Conservation is foremost about protection but with that comes the need for research. Here in Cambodia we can see clearly that need for conservation every time we go diving, there is a desperate need for direct action and protection of the marine environment.
We also witness this need when we see endangered species for sale in local markets, when we hear dynamite explosions whilst diving, when we see illegal trawling within the delicate habitats of the inshore areas, and when we see the use of cyanide and other destructive fishing techniques on our local reefs and ecosystems. These are all events that bring immediate attention to the need for immediate action.
An example of how our research is used to complement the conservation efforts is in the creation of the new Marine Fisheries Management Area around Koh Rong and Koh Rong Samloem, our socio-demographic survey reports and marine survey reports were used to highlight the most bio-diverse areas and those in need of protection, to be used in the MPA planning process and creation of zoning management maps. With that MPA in place we were invited to do it all over again in another even more sensitive marine environment, the marine habitats of seagrass and coral reef within the south eastern coastal province of Kep. This work is now underway and the beginnings of a new marine fisheries management area and marine protected area are underway. You can read the initial marine assessment reports and summary recommendation reports here.
The need for immediate Pro-active conservation must be coupled with the collection of solid data to prove beyond doubt which actions have are having a detrimental effect on the local ecosystems and also to prove the benefits of any conservation programs. When witnessing first hand the large amount of damage that can be done in a very short time it is easy to understand the need for protection but for anyone not directly witnessing the destruction a need for clear data is essential. When we take action towards marine conservation we need to assess whether an area needs protection, why it needs protection and what it needs protection from. These are just a few of the major questions we need to ask. We need to look at all factors from the obvious to the not so obvious.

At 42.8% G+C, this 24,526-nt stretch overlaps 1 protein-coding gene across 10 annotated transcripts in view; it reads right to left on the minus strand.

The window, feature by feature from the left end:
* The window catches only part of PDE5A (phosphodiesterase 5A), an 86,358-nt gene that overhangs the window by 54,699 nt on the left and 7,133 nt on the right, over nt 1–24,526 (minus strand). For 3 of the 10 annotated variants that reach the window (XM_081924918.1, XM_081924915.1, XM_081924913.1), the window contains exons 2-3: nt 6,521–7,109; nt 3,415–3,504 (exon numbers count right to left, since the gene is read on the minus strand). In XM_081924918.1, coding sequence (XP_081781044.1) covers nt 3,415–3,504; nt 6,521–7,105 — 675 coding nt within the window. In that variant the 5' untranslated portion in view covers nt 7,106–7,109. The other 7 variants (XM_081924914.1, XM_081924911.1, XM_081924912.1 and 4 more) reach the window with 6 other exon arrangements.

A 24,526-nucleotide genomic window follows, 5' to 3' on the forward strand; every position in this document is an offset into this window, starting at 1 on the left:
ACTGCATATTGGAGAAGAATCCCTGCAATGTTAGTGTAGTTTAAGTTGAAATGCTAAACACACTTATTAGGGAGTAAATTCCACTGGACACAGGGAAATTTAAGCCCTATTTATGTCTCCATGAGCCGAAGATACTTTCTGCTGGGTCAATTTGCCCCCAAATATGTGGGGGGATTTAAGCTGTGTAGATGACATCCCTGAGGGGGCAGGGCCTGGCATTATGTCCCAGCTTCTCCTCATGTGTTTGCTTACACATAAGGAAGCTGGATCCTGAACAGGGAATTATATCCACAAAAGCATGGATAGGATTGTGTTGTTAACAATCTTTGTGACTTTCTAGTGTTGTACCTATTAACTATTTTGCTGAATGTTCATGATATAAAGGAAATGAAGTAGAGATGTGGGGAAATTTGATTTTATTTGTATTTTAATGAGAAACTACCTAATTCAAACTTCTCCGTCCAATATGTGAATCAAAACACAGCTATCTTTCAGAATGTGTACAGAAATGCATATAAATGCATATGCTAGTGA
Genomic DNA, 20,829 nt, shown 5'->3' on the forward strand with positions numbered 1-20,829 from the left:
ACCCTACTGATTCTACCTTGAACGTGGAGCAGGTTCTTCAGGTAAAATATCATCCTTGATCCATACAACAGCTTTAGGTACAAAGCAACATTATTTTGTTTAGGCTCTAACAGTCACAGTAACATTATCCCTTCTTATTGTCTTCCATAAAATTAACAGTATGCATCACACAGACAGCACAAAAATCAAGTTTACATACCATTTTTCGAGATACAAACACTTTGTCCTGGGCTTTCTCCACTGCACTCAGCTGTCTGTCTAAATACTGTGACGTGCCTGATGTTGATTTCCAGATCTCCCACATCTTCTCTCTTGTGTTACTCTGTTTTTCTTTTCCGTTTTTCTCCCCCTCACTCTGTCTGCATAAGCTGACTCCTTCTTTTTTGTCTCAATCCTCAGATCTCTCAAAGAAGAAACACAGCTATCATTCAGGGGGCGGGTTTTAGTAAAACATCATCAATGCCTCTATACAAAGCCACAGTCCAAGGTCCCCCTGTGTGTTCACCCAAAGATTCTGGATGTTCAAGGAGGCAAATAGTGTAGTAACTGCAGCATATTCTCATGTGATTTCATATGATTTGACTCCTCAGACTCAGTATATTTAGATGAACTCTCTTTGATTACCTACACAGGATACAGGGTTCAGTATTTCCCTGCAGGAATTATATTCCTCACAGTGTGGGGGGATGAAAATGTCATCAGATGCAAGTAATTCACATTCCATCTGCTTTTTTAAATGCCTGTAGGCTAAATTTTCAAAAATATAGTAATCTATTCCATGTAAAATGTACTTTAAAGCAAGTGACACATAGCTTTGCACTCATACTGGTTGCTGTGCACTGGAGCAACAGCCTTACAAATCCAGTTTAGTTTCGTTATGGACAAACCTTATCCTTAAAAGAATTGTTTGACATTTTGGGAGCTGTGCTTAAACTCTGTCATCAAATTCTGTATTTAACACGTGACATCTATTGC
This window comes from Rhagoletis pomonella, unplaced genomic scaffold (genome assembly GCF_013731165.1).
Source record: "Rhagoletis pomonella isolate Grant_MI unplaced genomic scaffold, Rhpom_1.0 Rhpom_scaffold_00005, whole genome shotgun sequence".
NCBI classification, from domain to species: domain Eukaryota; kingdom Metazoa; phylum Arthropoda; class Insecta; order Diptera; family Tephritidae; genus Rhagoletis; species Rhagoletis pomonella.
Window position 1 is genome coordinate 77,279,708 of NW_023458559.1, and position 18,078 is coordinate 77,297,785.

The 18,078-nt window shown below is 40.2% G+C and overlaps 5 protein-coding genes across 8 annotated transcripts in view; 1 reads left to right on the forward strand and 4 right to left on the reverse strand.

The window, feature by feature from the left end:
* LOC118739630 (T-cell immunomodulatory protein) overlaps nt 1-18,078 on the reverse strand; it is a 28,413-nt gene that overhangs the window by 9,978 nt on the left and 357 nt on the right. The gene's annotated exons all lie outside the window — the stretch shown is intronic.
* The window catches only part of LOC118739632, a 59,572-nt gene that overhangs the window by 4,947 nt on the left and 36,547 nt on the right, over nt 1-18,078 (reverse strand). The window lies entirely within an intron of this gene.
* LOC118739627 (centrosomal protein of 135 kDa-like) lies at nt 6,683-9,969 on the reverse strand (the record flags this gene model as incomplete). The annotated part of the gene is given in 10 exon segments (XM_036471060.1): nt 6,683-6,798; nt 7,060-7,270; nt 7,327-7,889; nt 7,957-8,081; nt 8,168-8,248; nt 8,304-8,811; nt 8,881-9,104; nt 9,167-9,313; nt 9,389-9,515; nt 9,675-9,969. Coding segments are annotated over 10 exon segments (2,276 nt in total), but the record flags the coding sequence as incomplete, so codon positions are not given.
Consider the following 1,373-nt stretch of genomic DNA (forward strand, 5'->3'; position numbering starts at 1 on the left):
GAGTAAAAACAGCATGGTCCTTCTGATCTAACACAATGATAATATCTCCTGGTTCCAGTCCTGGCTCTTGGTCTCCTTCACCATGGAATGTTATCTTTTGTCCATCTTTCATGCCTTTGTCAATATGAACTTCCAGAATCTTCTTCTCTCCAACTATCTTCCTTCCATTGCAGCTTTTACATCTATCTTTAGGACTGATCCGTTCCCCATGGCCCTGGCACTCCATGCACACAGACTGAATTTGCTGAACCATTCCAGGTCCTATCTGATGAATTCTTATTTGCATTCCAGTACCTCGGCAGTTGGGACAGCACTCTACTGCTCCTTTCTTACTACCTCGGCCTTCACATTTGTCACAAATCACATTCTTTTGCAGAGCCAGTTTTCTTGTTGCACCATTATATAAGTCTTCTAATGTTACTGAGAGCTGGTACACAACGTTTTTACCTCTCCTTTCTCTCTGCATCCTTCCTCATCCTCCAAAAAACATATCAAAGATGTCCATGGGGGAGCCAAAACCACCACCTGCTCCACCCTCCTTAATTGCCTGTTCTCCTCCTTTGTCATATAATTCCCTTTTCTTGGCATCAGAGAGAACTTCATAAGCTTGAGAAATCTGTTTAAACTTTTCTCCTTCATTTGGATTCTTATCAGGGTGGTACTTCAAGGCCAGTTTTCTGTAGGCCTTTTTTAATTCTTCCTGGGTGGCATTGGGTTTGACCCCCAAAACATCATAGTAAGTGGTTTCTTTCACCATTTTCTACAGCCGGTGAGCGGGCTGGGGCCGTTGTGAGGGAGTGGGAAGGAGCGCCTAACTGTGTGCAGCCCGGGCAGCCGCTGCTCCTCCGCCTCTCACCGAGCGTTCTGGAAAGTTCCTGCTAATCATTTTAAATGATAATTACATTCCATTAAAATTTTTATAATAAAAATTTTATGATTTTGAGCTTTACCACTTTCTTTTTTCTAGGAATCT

Critical thinking is required and science is needed. By investigating marine ecosystems to quantify the biodiversity and abundance of flora and fauna then measure the impact of external activities we can start to draw conclusions about the negative and positive effects each action has on our local marine ecosystems.
Through a scientific monitoring program our team of scientific researchers and trained research divers investigate the marine environmental conditions within specific areas, this information has and is being used to assist the local and national government in their strategy planning for marine conservation and integrated coastal management. As part of our team you will be involved in marine conservation and marine research, this means that during your time with us you will be trained in a number of marine survey methodologies and identification techniques that will allow you to monitor our target sites. Besides learning the methodology of collecting data, you will also learn how to enter and analyse that data. The identification training will allow you to learn about which species live in Cambodian coastal ecosystems and how to recognize them.
For those that develop a passion and want to learn more about marine research further training can be given to take you up to the level of team leader.
Once trained you will join together with other volunteers, interns and specialists and spend time in the field, conducting marine surveys using the scientific techniques you have learnt in order to collect, collate and analyse data on the marine environment. Investigative projects include seahorses surveys, Benthic Surveys, biodiversity and abundance surveys to name a few.
This information once analysed and written up into report form is then submitted to the Cambodian Fisheries Administration and the local Provincial Government, in turn this assists the Royal government of Cambodia in managing and maintaining a sustainable marine environment for future generations.
Our Team is among the few to be out there all the time, doing research and keeping the destruction at bay. We are conducting extensive surveys throughout the coast of Cambodia. In our first 2 years of operation we recorded data from over 1000 different sites and now after 8 years of operation we have extensive experience covering Cambodian marine habitats, ecosystems and marine life, from community socio-demographics to quarterly and yearly reports on marine reef heath, seahorse diversity, abundance and seagrass monitoring we pretty much do it all.
Many of these sites had never been researched or reported on before. We are pushing the boundaries of the known territories in underwater Cambodia! Now we are breaking new ground again after being invited to study a whole new undived and unexplored province.